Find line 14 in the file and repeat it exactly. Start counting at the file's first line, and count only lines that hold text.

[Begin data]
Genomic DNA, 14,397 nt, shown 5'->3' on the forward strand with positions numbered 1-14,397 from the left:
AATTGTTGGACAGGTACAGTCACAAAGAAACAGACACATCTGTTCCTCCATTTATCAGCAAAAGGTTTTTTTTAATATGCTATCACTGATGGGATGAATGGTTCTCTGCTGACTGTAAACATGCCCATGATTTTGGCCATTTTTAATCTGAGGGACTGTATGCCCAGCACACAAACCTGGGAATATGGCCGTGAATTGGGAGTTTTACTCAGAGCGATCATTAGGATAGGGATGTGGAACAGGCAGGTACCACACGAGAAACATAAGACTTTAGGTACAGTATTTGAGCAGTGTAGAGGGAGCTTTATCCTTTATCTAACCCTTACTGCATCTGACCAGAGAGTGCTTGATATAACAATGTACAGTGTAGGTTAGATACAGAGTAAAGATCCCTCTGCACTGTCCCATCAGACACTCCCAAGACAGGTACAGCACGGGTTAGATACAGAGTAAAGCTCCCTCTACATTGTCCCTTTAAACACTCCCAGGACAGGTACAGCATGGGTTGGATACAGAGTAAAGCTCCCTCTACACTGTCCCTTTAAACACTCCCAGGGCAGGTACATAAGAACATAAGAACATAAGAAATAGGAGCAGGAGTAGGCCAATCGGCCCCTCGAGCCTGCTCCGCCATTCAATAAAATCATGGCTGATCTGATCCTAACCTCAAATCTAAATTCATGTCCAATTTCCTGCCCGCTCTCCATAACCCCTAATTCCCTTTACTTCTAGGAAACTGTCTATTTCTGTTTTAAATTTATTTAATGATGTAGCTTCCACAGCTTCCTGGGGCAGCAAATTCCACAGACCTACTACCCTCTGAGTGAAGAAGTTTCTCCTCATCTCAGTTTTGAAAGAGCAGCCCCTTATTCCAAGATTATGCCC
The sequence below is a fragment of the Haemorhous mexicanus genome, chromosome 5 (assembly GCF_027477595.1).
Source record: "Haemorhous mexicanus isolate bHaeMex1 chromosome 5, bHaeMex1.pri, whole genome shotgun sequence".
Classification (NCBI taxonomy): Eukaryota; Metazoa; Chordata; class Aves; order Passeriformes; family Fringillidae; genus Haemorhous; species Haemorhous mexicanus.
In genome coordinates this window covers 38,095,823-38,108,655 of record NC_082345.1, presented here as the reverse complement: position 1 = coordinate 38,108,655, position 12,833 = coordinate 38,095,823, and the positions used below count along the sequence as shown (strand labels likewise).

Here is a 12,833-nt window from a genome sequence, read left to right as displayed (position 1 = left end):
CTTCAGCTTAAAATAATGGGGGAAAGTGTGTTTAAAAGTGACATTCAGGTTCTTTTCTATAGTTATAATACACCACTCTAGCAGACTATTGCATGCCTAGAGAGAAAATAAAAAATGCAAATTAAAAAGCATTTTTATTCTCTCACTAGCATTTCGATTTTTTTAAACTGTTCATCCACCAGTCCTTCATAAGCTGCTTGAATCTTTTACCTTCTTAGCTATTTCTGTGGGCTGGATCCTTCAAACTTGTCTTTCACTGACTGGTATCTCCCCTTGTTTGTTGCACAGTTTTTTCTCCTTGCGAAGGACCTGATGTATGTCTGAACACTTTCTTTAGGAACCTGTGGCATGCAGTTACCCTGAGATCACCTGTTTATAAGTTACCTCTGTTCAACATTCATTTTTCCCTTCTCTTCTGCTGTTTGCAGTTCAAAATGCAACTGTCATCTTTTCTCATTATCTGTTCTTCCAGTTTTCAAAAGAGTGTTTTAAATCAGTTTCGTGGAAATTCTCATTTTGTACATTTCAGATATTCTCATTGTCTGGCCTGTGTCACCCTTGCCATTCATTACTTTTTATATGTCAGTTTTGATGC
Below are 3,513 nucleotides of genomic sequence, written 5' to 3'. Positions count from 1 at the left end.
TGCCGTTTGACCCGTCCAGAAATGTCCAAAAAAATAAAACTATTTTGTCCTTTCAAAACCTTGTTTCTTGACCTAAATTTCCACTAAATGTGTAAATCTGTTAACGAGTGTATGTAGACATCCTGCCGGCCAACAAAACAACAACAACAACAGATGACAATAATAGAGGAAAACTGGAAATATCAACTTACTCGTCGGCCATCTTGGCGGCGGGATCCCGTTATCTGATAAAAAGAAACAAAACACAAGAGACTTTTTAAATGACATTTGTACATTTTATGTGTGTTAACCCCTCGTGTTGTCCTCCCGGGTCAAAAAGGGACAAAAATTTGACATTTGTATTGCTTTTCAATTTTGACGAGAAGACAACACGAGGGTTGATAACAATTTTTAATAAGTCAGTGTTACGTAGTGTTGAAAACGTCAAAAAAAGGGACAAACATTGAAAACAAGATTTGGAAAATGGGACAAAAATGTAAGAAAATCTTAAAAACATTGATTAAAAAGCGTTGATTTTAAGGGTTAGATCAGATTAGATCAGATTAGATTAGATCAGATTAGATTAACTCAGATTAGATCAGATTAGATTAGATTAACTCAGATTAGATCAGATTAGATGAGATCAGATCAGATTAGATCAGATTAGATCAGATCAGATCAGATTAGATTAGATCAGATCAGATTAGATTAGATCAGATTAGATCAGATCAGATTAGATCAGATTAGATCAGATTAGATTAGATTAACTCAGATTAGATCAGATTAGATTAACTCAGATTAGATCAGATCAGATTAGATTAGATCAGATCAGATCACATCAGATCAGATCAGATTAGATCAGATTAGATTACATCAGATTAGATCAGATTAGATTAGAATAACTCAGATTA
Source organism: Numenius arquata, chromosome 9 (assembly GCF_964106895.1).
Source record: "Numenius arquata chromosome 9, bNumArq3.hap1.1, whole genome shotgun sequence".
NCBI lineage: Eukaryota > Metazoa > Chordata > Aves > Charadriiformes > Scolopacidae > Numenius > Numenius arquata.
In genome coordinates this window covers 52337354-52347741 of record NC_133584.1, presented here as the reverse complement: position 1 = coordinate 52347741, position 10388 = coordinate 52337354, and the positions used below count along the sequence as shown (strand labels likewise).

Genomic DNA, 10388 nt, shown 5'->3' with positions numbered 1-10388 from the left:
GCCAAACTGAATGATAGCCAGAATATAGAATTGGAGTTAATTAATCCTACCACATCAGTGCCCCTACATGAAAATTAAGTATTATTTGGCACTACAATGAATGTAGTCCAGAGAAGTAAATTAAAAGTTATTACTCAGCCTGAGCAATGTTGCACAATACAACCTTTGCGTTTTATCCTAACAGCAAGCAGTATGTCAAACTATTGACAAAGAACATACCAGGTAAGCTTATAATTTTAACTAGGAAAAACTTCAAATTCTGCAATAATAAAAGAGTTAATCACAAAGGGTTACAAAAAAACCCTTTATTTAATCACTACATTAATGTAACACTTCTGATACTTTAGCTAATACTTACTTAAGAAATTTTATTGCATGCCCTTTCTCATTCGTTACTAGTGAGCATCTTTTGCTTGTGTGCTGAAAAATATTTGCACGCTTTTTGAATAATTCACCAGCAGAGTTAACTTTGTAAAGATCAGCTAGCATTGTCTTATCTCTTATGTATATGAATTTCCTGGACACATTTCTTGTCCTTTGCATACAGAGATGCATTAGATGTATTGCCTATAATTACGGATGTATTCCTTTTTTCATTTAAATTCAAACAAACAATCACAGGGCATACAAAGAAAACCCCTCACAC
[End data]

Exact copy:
In genome coordinates this window covers 52337354-52347741 of record NC_133584.1, presented here as the reverse complement: position 1 = coordinate 52347741, position 10388 = coordinate 52337354, and the positions used below count along the sequence as shown (strand labels likewise).